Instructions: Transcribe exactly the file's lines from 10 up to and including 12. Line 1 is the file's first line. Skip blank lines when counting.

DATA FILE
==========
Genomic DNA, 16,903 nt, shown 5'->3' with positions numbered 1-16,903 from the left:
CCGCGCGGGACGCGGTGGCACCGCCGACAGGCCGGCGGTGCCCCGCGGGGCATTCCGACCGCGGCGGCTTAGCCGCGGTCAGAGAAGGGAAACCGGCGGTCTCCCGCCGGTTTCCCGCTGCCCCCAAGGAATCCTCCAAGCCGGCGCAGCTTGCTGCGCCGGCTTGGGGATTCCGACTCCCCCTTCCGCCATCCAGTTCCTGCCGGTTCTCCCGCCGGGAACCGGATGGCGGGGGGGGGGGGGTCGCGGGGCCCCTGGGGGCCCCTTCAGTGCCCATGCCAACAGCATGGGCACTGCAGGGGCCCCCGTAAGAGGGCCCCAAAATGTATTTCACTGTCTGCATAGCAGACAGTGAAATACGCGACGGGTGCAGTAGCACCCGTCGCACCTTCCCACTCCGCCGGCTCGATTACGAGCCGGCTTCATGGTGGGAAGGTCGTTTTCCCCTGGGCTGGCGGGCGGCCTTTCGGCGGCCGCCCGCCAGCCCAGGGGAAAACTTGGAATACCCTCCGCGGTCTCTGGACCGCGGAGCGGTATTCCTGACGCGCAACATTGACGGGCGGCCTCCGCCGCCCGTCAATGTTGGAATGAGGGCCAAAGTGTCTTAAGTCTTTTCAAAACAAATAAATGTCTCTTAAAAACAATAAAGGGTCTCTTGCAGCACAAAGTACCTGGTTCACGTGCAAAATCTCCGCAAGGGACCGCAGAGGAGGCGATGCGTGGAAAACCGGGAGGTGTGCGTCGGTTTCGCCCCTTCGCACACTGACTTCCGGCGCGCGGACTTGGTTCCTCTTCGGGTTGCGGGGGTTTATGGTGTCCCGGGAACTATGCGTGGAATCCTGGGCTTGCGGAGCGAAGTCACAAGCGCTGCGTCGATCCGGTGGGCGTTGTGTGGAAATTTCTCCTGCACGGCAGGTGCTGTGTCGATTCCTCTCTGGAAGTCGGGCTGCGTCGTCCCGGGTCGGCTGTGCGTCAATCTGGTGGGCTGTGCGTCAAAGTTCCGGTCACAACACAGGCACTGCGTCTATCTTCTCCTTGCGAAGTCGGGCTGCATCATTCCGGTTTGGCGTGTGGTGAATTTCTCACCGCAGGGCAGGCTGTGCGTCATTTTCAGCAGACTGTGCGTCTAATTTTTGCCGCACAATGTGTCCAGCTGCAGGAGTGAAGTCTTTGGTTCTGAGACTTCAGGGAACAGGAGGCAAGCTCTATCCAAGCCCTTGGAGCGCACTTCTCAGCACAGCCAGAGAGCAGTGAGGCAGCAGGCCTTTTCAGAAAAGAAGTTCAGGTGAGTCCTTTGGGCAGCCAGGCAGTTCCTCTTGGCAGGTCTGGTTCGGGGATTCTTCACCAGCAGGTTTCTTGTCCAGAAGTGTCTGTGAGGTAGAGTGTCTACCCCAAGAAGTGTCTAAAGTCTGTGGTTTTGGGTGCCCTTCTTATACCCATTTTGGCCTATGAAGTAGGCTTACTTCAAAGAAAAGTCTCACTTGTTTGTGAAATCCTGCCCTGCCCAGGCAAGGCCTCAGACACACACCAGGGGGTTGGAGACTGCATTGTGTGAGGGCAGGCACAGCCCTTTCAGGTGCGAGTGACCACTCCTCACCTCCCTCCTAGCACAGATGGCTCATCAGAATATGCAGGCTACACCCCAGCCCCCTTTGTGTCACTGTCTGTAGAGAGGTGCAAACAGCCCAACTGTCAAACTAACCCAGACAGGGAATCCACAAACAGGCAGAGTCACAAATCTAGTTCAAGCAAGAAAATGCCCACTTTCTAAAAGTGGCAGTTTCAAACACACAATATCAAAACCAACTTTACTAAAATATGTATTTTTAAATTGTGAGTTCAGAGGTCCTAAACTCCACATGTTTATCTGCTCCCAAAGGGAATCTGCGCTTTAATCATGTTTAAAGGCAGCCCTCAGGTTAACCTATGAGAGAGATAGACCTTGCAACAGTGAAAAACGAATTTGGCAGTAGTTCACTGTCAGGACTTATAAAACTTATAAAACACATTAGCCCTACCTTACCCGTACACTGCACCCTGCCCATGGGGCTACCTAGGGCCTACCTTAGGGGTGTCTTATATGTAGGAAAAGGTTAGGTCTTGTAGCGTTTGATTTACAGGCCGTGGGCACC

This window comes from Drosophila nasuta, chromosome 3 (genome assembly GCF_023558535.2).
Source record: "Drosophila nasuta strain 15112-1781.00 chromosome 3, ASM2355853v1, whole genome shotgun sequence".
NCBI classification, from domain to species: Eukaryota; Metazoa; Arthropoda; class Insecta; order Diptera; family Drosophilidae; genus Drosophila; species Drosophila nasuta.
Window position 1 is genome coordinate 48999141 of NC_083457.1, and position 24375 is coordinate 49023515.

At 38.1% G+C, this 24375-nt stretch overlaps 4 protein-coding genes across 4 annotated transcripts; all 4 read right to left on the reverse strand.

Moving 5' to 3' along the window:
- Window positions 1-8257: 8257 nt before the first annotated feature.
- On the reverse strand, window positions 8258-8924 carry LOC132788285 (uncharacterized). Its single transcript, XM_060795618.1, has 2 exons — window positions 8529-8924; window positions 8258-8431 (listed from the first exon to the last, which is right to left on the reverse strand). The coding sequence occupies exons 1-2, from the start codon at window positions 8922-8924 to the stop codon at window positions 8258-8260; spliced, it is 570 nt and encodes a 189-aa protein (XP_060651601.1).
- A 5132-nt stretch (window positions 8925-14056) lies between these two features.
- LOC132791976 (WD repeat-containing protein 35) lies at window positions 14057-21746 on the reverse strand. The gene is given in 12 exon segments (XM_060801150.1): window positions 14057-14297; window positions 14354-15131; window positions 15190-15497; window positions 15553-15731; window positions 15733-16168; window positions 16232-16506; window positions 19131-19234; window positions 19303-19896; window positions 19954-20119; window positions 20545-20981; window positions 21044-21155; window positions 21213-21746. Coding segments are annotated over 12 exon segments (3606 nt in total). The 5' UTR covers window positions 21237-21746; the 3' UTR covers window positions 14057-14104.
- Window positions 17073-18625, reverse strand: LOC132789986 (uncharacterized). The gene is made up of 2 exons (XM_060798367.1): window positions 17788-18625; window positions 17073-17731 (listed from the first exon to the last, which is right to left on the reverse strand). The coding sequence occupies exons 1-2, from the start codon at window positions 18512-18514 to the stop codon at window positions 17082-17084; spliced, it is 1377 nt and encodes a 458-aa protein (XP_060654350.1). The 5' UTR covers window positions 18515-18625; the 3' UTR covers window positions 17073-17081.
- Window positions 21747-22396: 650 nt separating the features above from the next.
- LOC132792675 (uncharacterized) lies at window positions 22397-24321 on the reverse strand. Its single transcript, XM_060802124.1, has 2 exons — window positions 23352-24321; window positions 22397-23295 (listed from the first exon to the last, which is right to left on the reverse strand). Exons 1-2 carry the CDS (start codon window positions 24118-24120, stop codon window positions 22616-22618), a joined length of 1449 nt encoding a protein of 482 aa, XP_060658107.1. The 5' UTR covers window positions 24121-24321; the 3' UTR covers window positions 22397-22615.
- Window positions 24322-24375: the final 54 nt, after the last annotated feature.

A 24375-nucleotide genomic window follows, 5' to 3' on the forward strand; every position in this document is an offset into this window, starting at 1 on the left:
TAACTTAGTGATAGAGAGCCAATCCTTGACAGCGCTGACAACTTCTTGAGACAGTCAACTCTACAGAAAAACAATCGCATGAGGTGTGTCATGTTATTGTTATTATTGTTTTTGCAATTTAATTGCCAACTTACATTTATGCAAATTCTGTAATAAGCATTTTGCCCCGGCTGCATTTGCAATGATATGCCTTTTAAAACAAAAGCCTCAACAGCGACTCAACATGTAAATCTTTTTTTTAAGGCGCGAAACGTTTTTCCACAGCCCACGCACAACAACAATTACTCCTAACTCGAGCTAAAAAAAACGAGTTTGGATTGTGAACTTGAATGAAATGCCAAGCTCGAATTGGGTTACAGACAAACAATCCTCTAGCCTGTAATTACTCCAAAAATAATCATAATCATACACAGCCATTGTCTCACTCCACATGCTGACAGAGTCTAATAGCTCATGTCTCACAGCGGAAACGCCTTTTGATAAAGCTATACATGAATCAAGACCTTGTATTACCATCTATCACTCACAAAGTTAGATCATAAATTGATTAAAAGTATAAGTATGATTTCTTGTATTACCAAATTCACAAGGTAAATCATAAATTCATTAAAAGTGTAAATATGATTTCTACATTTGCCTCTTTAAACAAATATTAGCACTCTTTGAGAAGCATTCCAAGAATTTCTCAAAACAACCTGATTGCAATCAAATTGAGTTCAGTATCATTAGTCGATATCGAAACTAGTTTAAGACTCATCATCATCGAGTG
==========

- On the reverse strand, window positions 8258-8924 carry LOC132788285 (uncharacterized). Its single transcript, XM_060795618.1, has 2 exons — window positions 8529-8924; window positions 8258-8431 (listed from the first exon to the last, which is right to left on the reverse strand). The coding sequence occupies exons 1-2, from the start codon at window positions 8922-8924 to the stop codon at window positions 8258-8260; spliced, it is 570 nt and encodes a 189-aa protein (XP_060651601.1).
- A 5132-nt stretch (window positions 8925-14056) lies between these two features.
- LOC132791976 (WD repeat-containing protein 35) lies at window positions 14057-21746 on the reverse strand. The gene is given in 12 exon segments (XM_060801150.1): window positions 14057-14297; window positions 14354-15131; window positions 15190-15497; window positions 15553-15731; window positions 15733-16168; window positions 16232-16506; window positions 19131-19234; window positions 19303-19896; window positions 19954-20119; window positions 20545-20981; window positions 21044-21155; window positions 21213-21746. Coding segments are annotated over 12 exon segments (3606 nt in total). The 5' UTR covers window positions 21237-21746; the 3' UTR covers window positions 14057-14104.